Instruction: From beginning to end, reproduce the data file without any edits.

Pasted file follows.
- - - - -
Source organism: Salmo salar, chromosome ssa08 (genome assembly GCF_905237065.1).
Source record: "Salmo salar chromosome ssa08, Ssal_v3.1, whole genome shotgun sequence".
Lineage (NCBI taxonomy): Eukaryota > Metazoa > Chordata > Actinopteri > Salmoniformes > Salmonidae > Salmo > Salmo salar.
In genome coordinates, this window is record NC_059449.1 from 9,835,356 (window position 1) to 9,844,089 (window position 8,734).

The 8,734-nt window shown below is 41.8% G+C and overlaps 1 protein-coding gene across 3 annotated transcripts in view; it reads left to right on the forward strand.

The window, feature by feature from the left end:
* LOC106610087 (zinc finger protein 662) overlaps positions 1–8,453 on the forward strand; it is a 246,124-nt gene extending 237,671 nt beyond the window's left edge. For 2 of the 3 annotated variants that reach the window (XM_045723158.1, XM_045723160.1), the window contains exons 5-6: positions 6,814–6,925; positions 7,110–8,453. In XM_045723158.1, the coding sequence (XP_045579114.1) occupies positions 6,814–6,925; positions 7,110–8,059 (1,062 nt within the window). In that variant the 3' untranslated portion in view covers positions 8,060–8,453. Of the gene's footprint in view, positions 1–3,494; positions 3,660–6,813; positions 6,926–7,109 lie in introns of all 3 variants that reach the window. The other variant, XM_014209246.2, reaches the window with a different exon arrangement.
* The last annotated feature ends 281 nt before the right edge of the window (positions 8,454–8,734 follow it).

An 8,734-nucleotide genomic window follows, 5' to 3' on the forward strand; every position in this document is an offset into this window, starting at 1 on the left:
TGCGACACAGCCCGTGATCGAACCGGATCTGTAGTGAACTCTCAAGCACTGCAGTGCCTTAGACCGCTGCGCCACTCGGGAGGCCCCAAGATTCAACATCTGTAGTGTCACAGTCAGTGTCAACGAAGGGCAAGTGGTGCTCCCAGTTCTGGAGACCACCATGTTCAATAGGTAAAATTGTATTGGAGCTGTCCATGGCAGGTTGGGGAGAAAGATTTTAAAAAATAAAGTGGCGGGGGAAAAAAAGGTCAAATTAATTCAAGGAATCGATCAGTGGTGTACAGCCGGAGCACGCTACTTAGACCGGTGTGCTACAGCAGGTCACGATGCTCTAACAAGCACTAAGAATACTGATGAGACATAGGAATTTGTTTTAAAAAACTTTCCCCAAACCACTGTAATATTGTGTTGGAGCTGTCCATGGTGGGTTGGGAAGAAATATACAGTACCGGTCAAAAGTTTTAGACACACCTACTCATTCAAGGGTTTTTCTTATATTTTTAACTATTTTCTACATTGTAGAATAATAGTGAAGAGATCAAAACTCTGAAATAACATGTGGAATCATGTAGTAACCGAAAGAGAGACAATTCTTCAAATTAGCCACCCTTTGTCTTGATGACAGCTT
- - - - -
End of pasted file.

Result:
Source organism: Salmo salar, chromosome ssa08 (genome assembly GCF_905237065.1).
Source record: "Salmo salar chromosome ssa08, Ssal_v3.1, whole genome shotgun sequence".
Lineage (NCBI taxonomy): Eukaryota > Metazoa > Chordata > Actinopteri > Salmoniformes > Salmonidae > Salmo > Salmo salar.
In genome coordinates, this window is record NC_059449.1 from 9,835,356 (window position 1) to 9,844,089 (window position 8,734).

The 8,734-nt window shown below is 41.8% G+C and overlaps 1 protein-coding gene across 3 annotated transcripts in view; it reads left to right on the forward strand.

The window, feature by feature from the left end:
* LOC106610087 (zinc finger protein 662) overlaps positions 1–8,453 on the forward strand; it is a 246,124-nt gene extending 237,671 nt beyond the window's left edge. For 2 of the 3 annotated variants that reach the window (XM_045723158.1, XM_045723160.1), the window contains exons 5-6: positions 6,814–6,925; positions 7,110–8,453. In XM_045723158.1, the coding sequence (XP_045579114.1) occupies positions 6,814–6,925; positions 7,110–8,059 (1,062 nt within the window). In that variant the 3' untranslated portion in view covers positions 8,060–8,453. Of the gene's footprint in view, positions 1–3,494; positions 3,660–6,813; positions 6,926–7,109 lie in introns of all 3 variants that reach the window. The other variant, XM_014209246.2, reaches the window with a different exon arrangement.
* The last annotated feature ends 281 nt before the right edge of the window (positions 8,454–8,734 follow it).

An 8,734-nucleotide genomic window follows, 5' to 3' on the forward strand; every position in this document is an offset into this window, starting at 1 on the left:
TGCGACACAGCCCGTGATCGAACCGGATCTGTAGTGAACTCTCAAGCACTGCAGTGCCTTAGACCGCTGCGCCACTCGGGAGGCCCCAAGATTCAACATCTGTAGTGTCACAGTCAGTGTCAACGAAGGGCAAGTGGTGCTCCCAGTTCTGGAGACCACCATGTTCAATAGGTAAAATTGTATTGGAGCTGTCCATGGCAGGTTGGGGAGAAAGATTTTAAAAAATAAAGTGGCGGGGGAAAAAAAGGTCAAATTAATTCAAGGAATCGATCAGTGGTGTACAGCCGGAGCACGCTACTTAGACCGGTGTGCTACAGCAGGTCACGATGCTCTAACAAGCACTAAGAATACTGATGAGACATAGGAATTTGTTTTAAAAAACTTTCCCCAAACCACTGTAATATTGTGTTGGAGCTGTCCATGGTGGGTTGGGAAGAAATATACAGTACCGGTCAAAAGTTTTAGACACACCTACTCATTCAAGGGTTTTTCTTATATTTTTAACTATTTTCTACATTGTAGAATAATAGTGAAGAGATCAAAACTCTGAAATAACATGTGGAATCATGTAGTAACCGAAAGAGAGACAATTCTTCAAATTAGCCACCCTTTGTCTTGATGACAGCTT